Hey, everyone. ”Moriarty” here.
I’m really looking forward to this documentary based on all the early buzz I heard about it from Sundance this year.
And I love the poster that Film School Rejects posted:
Thanks to this guy deciding to see it at a recent festival in North Carolina, we’ve got a new review of it today, and it’s a good read.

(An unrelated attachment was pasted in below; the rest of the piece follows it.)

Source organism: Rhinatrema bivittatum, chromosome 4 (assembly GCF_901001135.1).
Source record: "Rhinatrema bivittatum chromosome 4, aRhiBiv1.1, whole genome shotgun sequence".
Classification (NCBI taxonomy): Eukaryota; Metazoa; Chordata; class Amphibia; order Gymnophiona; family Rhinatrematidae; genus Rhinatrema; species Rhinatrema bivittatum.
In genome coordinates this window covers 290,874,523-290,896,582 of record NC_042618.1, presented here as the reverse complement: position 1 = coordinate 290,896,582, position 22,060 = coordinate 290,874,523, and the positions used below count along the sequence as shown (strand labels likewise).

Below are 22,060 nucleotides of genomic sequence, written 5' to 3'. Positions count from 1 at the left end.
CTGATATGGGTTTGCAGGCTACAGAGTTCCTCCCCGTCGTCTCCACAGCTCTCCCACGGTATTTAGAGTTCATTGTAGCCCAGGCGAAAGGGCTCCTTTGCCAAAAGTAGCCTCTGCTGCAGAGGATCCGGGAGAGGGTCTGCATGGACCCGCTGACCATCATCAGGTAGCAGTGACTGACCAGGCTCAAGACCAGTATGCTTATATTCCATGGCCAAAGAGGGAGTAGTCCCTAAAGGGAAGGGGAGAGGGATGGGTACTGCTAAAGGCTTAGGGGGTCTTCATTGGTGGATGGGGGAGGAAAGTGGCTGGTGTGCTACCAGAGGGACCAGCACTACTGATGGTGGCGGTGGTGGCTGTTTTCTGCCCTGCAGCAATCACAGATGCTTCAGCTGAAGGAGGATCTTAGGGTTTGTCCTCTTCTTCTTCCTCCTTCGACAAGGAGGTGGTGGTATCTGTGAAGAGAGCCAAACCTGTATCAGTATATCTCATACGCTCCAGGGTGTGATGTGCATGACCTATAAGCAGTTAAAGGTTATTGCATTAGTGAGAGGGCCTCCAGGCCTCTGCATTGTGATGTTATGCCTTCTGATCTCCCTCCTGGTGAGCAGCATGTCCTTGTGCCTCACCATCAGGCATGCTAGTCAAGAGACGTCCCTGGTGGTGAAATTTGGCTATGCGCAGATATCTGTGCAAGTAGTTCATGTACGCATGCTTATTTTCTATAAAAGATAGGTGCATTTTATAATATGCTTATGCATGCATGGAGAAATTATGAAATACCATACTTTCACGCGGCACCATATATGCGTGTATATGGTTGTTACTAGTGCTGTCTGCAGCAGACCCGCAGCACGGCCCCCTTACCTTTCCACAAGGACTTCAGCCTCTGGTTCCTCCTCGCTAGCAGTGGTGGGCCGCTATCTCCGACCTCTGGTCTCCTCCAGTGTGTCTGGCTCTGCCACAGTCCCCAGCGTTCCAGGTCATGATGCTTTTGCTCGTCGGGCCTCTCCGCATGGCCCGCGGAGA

Hey Harry - Long time, first time… I had the privilege to attend a screening of American Teen, along with a brief Q&A with the director Nanette Burstein after the show. The screening was being held at the Full Frame Documentary film festival in Durham, NC, and after reading a few reviews on this site following its Sundance premiere, I thought it’d be cool to catch it before its planned summer release. My girlfriend and I zipped over to Durham, hopeful to be able to snag a pair of tickets. From the line-up I could tell that this was easily the most recognized of the films playing (if only due to its Sundance status and advance hype) so I was unsure if there would even be tickets available. I was in luck, in that they decided to screen the film in a high school auditorium that seated around 1100. After being given the obligatory “No recording devices and all phones off speech” by the staff along with a plethora of determined police officers, we were shepherded in. All told, there was a good sized crowd on hand, although the auditorium was not full by any means. Give or take, around 6-700 folks. A brief introduction by a festival coordinator, complete with the promise of the aforementioned Q&A to follow kicked things off, immediately followed by the film. As to the movie itself… As has been mentioned, American Teen takes place in a predominantly white Indiana High School over the course of a single year. The movie focuses on 4 teenagers all of whom could be summed up with your prototypical HS caste groupings… the jock, the geek, the mean-spirited popular girl, and the artsy outcast. What’s interesting about the decision to focus the film around these characterization models that have been done to death in previous films, shows, etc., is that Ms. Burstein stated afterwards that she wanted, essentially, to contextualize these universal motifs that we see in different mediums of entertainment that tackles teenage life. Her goal was to add complexity to these similar one-dimensional stories that we are repeatedly witnessed to. For instance, in the story thread with the Jock, there’s your sub-theme of triumph over adversity on the basketball court, and the expectations that athletic glory have both on him, his parents, and the town. For the geek, it’s your thread of the shy underdog trying to shake off his insecurities to win the heart of the girl. And so on so forth. So was she successful in bringing a breath of fresh air to these time-tested themes? Yes and No. For the positives… the film is really at its best during the scenes of teenage interaction. There’s obviously a cognizance of the camera and the determination to perform, quote/unquote, in front of the camera, but what the kids have trouble hiding is their reactions to one another, the awkward pauses or stilted dialogue. In moments of dramatic tension, you can see the characters struggle to stay cool under pressure and react with that sense of ironic detachment. But more often then not they fumble as their insecurities take over and often results in a toss-out of a non-sequitur. During a scene where the geek’s freshman girlfriend (Although he’s a senior… gotta love Indiana!) is breaking up with him, he responds to the silence by resting his acne-filled faced on a table, picking it back up, wiping the table and then responding “The table’s all greasy now.. you know, because of my face.” The power of this film is in the awkwardness. All of the characters are filled with their own insecurities, fear of connection, maturity issues, etc. And there are moments of the film where that really resonates through, which is when the movie shines at its best. Now for the cons…this is a movie that is really a festival film. And when I say that, I don’t necessarily mean it as an insult, but rather as a simple fact on the state of our cinematic desires. A movie on teenage life could fall on either side of the pendulum… on one side you have gritty authenticity and realism, ala with Larry Clark/ Gus Van Sant stylistic overtures... on the other side, you spruce it up, glamorize it, keep it shallow and fun and you’re looking at something that’s ready made for MTV. Unfortunately, although it exhibits qualities of both, it leans more to the shallow and fun side. For one, Ms. Burstein made the regrettable decision of using animation within her film. After each character goes on a long-winded monologue about their own personal desires and fantasies, the movie inter-cuts with an animated sequence which is helpful enough to spell the fantasy out for the audience in a colorful, digestible way. I would personally like to start a movement to stop animation in documentaries. From Michael Moore to Morgan Spurlock, animation has become a trademark in the documentary. Why, for fuck’s sake?! It’s a lazy, irritating device that panders to an audience. Here, the animation says. I know you’re incapable of sitting through ninety minutes of reality, so I’ll keep things entertaining for you with a shitload of wonderfully bright colors that offers an engaging synopsis of what I’m trying to say! Fucking stop! Unless you’re doing a film on Matt Groening or on the origins of Anime, leave the goddamn animation out. In this instance, it’s distracting and takes you away from the flow of the story. Secondly, there is some rather ham-fisted narration throughout, all spoken by the main characters. And while Ms. Burstein did say after that the narration came as a result of her one-on-one times with each of the four kids, it does come off as rather snarky and a little too self aware for it’s own good. The movie is also not above exploiting characters for the sake of a cheap laugh. Parents, for instance, get a really raw deal in this movie. Nearly all of them are portrayed as goofy, bumbling idiots, who don’t know their asses from their brains. They dole out plenty of advice, (in one case, while wearing an Elvis suit) although it’s presented in such as way as to be taken as the sort of parental tripe that every teen is subjected to and promptly ignores. Conjunctly, the music in this film becomes a bit tiresome. During scenes of dramatic heft, we predictably get the loud crooning of some mellow-alt singer/songwriter while the camera closes in on one of the teens looking pensively into the distance. Its times like those that I have trouble distinguishing the film from bottom-of-the-barrel shit like Laguna Beach. With all of that said, and despite some of the questionable editing techniques and devices that the film employs, it is an enjoyable romp through the teenage existence. (At least from a white, middle-class perspective). According to Ms. Burstein, the entirety of the film did happen naturally and on-camera, expect for one crucial scene where the artsy girl received a break-up text from a guy…she evidently wasn’t there when the text came through, so they recreated that one scene. It is a movie to enjoy with a large group, as the laughs and fun-factor quotient are amped up. That being said, if you are looking for a serious, sociological study of teenage life, you’ll have to look elsewhere. But in a movie where a character’s private thoughts are channeled through an animated recreation of The Legend of Zelda, what more can you really expect? If you use this, please call me Watterson’s Disciple.